We’re currently living through two major strikes in the film and television production world. There’s little that we can be certain about when it comes to the future of the industry, but one thing is certain: barring something catastrophic, Quentin Tarantino is set to make his 10th and final film as a director in the not-so-distant future.
As it turns out, the state of California really, really wants him to make it there.
According to an article at The Hollywood Reporter, the state will provide Tarantino with over $20 million in tax incentives to make his ostensible swan song, a period piece titled The Movie Critic, in the state. THR‘s Winston Cho writes that the film is “projected to generate more in-state spending than any other movie in the film office’s 14-year history.” That spending is estimated to be $128.4 million; the project’s conditional incentives total $20.2 million.
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It’s a substantial amount — and it’ll be interesting to see if this high-profile example of a state providing tax incentives to a film production prompts any larger debate on the effectiveness (or lack thereof) of such programs. Earlier this year, Dana Rubinstein and Nicholas Fandos wrote about New York’s program for the New York Times and described a debate where different sides offer wildly disparate takes on whether tax incentives make financial sense.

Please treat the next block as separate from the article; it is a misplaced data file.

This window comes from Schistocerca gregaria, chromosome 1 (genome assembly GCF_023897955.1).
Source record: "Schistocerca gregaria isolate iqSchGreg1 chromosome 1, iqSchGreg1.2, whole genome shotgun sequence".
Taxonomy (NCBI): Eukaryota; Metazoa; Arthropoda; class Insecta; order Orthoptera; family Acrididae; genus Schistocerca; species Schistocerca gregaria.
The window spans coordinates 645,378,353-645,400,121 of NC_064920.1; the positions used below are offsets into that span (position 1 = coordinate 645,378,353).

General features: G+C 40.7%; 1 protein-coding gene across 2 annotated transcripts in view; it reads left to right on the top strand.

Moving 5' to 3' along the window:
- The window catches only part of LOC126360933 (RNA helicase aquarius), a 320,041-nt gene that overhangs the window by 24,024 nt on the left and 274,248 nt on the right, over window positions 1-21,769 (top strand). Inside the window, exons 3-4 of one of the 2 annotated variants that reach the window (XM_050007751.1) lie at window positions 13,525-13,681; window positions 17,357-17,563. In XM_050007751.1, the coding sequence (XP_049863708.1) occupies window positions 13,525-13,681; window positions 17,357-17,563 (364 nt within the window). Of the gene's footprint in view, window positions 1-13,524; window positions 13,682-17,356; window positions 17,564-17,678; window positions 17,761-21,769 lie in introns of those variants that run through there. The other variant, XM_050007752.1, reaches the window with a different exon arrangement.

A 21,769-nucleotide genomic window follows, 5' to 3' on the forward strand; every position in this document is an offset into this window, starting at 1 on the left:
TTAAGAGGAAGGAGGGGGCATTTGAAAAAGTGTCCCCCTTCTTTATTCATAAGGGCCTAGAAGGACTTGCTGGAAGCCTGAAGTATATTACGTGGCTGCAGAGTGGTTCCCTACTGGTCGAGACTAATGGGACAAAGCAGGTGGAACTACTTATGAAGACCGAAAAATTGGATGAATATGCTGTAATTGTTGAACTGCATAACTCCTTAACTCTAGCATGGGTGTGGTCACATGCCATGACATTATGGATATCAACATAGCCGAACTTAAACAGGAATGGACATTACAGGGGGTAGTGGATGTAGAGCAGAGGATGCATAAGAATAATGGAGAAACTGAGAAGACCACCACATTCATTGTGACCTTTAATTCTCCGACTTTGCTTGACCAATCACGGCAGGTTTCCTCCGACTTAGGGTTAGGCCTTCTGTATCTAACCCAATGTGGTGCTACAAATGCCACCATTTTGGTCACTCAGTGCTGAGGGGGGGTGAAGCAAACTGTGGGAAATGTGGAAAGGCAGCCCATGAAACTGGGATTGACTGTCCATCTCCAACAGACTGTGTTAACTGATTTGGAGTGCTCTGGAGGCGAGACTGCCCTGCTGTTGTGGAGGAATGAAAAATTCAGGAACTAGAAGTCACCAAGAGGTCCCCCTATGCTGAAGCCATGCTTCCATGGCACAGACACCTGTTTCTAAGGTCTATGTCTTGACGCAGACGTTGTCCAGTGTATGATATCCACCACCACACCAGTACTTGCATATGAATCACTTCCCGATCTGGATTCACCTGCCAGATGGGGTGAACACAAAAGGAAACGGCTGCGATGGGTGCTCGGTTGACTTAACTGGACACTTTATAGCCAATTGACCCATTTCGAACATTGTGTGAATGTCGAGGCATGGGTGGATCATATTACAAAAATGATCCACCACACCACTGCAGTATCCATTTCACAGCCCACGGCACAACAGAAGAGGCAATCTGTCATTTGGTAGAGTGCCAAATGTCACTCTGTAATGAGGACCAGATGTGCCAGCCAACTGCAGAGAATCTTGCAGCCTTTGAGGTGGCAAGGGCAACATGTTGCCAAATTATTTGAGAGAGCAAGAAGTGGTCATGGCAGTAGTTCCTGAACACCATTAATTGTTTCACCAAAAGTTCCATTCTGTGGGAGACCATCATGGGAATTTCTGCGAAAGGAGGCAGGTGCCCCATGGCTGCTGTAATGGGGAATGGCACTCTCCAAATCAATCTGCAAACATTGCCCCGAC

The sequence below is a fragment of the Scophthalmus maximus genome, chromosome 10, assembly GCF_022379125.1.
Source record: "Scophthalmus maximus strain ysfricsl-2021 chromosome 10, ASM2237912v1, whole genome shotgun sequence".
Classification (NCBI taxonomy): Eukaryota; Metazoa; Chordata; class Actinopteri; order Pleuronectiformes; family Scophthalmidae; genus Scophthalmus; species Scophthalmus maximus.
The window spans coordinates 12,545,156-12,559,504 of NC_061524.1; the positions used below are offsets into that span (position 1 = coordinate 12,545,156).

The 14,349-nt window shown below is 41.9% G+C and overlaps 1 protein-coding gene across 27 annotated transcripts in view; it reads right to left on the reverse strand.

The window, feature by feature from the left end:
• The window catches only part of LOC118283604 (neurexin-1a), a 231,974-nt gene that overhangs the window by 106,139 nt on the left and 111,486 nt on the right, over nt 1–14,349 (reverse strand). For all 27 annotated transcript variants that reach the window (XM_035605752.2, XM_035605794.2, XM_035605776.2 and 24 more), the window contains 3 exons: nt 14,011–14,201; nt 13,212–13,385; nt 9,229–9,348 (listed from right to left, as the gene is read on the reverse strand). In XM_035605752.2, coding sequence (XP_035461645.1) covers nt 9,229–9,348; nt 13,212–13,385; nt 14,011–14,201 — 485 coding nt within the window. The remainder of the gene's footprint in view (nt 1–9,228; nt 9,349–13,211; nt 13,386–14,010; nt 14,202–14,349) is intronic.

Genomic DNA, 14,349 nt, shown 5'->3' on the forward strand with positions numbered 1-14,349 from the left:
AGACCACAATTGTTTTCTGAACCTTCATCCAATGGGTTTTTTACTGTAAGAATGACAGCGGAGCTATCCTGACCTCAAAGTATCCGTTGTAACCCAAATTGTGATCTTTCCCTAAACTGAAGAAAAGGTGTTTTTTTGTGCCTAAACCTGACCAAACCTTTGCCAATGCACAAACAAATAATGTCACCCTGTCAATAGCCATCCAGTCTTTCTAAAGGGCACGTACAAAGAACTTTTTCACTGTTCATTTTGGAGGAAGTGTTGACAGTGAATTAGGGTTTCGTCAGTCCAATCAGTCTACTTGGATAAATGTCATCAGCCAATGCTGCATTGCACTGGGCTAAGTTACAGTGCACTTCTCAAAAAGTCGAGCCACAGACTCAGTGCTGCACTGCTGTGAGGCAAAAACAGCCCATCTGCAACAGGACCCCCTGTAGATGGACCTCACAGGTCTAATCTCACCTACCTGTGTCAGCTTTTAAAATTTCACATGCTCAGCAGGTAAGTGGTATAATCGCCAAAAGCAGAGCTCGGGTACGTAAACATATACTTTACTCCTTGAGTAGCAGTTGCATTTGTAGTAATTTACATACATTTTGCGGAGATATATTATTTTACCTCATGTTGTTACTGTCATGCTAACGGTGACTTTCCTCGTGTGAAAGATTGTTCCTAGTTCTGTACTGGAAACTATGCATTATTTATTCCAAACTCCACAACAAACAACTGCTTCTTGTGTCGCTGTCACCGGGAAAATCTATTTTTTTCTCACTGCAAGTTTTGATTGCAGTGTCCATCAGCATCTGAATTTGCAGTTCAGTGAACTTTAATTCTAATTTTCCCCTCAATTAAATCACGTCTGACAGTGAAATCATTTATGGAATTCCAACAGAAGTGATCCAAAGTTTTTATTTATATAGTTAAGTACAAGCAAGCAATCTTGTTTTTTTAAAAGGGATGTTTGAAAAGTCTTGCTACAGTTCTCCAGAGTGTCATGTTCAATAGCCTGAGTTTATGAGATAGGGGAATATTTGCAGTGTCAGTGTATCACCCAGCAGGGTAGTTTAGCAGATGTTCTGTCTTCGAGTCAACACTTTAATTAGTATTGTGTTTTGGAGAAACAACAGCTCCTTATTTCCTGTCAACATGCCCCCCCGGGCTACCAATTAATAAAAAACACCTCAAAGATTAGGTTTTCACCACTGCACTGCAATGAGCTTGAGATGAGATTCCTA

At the same time, with countless film and television professionals currently experiencing a prolonged work stoppage due to the strikes, it’s hard to see there being much appetite for raising existential questions about the nature of film production once the strikes have ended.
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